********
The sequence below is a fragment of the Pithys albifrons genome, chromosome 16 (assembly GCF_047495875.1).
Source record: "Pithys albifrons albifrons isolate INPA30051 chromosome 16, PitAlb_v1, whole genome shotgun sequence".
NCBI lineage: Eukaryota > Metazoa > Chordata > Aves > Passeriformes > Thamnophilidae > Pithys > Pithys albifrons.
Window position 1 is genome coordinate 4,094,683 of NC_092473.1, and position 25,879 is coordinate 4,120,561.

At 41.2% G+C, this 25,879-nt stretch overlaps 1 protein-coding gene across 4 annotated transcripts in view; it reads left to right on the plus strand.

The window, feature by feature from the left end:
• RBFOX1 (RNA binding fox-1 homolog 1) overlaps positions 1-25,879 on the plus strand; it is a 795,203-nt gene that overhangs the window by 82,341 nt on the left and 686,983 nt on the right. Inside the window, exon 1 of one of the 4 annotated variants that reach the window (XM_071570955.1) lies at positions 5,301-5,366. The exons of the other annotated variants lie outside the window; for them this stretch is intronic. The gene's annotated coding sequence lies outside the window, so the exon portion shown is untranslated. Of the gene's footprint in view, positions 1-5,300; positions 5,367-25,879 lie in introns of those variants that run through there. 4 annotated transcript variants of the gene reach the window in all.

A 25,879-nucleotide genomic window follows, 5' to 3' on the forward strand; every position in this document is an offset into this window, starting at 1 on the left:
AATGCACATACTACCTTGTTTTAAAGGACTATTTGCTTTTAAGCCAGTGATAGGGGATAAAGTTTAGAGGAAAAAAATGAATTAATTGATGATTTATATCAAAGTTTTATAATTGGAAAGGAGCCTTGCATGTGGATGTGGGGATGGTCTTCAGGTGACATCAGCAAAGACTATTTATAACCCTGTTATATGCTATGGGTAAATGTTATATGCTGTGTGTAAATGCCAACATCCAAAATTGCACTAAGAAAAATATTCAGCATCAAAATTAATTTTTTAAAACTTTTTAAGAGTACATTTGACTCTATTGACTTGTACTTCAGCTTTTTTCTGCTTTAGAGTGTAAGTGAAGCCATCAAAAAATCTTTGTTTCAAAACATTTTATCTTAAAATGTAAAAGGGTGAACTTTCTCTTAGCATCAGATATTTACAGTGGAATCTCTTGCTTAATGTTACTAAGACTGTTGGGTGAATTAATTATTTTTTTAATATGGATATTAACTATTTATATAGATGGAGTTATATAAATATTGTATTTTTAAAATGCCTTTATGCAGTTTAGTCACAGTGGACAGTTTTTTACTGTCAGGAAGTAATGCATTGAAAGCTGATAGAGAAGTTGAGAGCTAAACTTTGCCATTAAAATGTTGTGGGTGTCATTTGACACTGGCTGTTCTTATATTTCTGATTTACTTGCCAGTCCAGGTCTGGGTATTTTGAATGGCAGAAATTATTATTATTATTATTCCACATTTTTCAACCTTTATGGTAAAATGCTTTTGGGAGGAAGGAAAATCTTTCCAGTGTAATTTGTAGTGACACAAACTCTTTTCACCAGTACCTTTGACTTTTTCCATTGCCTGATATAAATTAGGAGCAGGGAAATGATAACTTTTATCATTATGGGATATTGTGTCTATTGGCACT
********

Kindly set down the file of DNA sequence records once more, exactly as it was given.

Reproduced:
The sequence below is a fragment of the Pithys albifrons genome, chromosome 16 (assembly GCF_047495875.1).
Source record: "Pithys albifrons albifrons isolate INPA30051 chromosome 16, PitAlb_v1, whole genome shotgun sequence".
NCBI lineage: Eukaryota > Metazoa > Chordata > Aves > Passeriformes > Thamnophilidae > Pithys > Pithys albifrons.
Window position 1 is genome coordinate 4,094,683 of NC_092473.1, and position 25,879 is coordinate 4,120,561.

At 41.2% G+C, this 25,879-nt stretch overlaps 1 protein-coding gene across 4 annotated transcripts in view; it reads left to right on the plus strand.

The window, feature by feature from the left end:
• RBFOX1 (RNA binding fox-1 homolog 1) overlaps positions 1-25,879 on the plus strand; it is a 795,203-nt gene that overhangs the window by 82,341 nt on the left and 686,983 nt on the right. Inside the window, exon 1 of one of the 4 annotated variants that reach the window (XM_071570955.1) lies at positions 5,301-5,366. The exons of the other annotated variants lie outside the window; for them this stretch is intronic. The gene's annotated coding sequence lies outside the window, so the exon portion shown is untranslated. Of the gene's footprint in view, positions 1-5,300; positions 5,367-25,879 lie in introns of those variants that run through there. 4 annotated transcript variants of the gene reach the window in all.

A 25,879-nucleotide genomic window follows, 5' to 3' on the forward strand; every position in this document is an offset into this window, starting at 1 on the left:
AATGCACATACTACCTTGTTTTAAAGGACTATTTGCTTTTAAGCCAGTGATAGGGGATAAAGTTTAGAGGAAAAAAATGAATTAATTGATGATTTATATCAAAGTTTTATAATTGGAAAGGAGCCTTGCATGTGGATGTGGGGATGGTCTTCAGGTGACATCAGCAAAGACTATTTATAACCCTGTTATATGCTATGGGTAAATGTTATATGCTGTGTGTAAATGCCAACATCCAAAATTGCACTAAGAAAAATATTCAGCATCAAAATTAATTTTTTAAAACTTTTTAAGAGTACATTTGACTCTATTGACTTGTACTTCAGCTTTTTTCTGCTTTAGAGTGTAAGTGAAGCCATCAAAAAATCTTTGTTTCAAAACATTTTATCTTAAAATGTAAAAGGGTGAACTTTCTCTTAGCATCAGATATTTACAGTGGAATCTCTTGCTTAATGTTACTAAGACTGTTGGGTGAATTAATTATTTTTTTAATATGGATATTAACTATTTATATAGATGGAGTTATATAAATATTGTATTTTTAAAATGCCTTTATGCAGTTTAGTCACAGTGGACAGTTTTTTACTGTCAGGAAGTAATGCATTGAAAGCTGATAGAGAAGTTGAGAGCTAAACTTTGCCATTAAAATGTTGTGGGTGTCATTTGACACTGGCTGTTCTTATATTTCTGATTTACTTGCCAGTCCAGGTCTGGGTATTTTGAATGGCAGAAATTATTATTATTATTATTCCACATTTTTCAACCTTTATGGTAAAATGCTTTTGGGAGGAAGGAAAATCTTTCCAGTGTAATTTGTAGTGACACAAACTCTTTTCACCAGTACCTTTGACTTTTTCCATTGCCTGATATAAATTAGGAGCAGGGAAATGATAACTTTTATCATTATGGGATATTGTGTCTATTGGCACT